The Church by her doctrine and by her supernatural aids intends to help all families so that they might find the right way in undertaking their generous and prudent responsibility. Governments which have the care of the common good should look with great concern on subhuman conditions of families and "beware of solutions contradicting the moral law, solutions which have been promoted publicly or privately, and sometimes actually imposed" (Constitution on the Church in the Modern World, II, c.5, par.87). These solutions have contradicted the moral law in particular by propagating abortion or sterilization. Political demography can be called human only if the rights of parents with regard to the procreation and education of children are respected and conditions of life are fostered with all vigor so that parents are enabled to exercise their responsibilities before God and society.
Chapter IV: The Inauguration and Further Development of Means for Education of Couples and Youth
(1) Couples are burdened by multiple responsibilities throughout the whole of life; they seek light and aid. With the favor of God there will develop in many regions what has already been initiated often by the married couples themselves, to sustain families in their building and continual development. Maximum help is to be given to parents in their educational task. They strongly desire to provide the best for their children. The more parents are conscious of their office of fruitfulness, which is extended over the whole time in which the education of their children is accomplished, so much the more do they seek a way of acquiring better preparation to carry out this responsibility. Moreover, in exercising this educational office, the spouses mature more deeply in it themselves, create a unity, become rich in love, and apply themselves with the high task of giving themselves with united energies to the high task of giving life and education.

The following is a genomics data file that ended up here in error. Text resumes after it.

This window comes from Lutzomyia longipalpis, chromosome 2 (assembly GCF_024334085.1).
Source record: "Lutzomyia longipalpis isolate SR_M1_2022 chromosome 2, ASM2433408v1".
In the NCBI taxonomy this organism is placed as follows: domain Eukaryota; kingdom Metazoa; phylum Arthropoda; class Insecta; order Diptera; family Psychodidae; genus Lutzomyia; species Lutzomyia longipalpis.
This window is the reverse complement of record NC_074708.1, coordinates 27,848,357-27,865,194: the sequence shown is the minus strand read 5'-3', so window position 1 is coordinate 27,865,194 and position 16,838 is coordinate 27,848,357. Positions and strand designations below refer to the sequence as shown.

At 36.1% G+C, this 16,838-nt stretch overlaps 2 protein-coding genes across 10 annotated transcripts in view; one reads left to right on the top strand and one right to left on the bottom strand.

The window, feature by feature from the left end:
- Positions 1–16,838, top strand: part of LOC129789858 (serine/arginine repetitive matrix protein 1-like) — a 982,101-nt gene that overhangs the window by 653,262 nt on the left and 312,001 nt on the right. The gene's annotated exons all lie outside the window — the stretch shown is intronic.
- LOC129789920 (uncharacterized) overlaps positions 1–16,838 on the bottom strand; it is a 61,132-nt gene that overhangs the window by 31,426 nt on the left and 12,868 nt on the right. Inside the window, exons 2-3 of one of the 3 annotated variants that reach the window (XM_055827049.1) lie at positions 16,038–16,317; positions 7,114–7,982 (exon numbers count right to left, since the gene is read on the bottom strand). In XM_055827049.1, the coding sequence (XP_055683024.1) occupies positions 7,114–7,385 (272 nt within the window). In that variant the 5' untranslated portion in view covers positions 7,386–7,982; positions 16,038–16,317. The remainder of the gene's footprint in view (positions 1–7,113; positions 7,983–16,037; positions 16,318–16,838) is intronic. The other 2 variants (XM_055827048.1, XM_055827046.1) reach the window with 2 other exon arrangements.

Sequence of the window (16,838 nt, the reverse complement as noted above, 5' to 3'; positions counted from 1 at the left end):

2) The building up of the conjugal and family community does not happen without thought. Therefore it is fitting everywhere to set up and work out many better means of remote and immediate preparation of youth for marriage. This requires the collaboration of everyone. Married people who are already well educated will have a great and indispensable part in this work. In these tasks of providing help to spouses and to the young who are preparing to build and develop a conjugal and family community, priests and religious will cooperate closely with the families. Without this cooperation, in which each one has his own indispensable part, there will never be apt methods of education to those responsibilities of the vocation which places the sacrament in clear light so that its full and profound meaning shines forth.
The Church, which holds the deposit of the gospel, has to bring this noble message to all men in the entire world. This announcing of the gospel, grounded in love, illumines every aspect of married and family life. Every aspect, every task and responsibility of the conjugal and family community shines with a clear light, in love toward one's neighbor-a love which is rich with human values and is formed by the divine interpersonal love of Father, Son and Holy Spirit. May the spirit of Christ's love more and more penetrate families everywhere so that together with John, the beloved disciple of Jesus, married couples, parents and children may always understand more deeply the wonderful relation between love of God and love of one another (I John 4: 7-5, 4).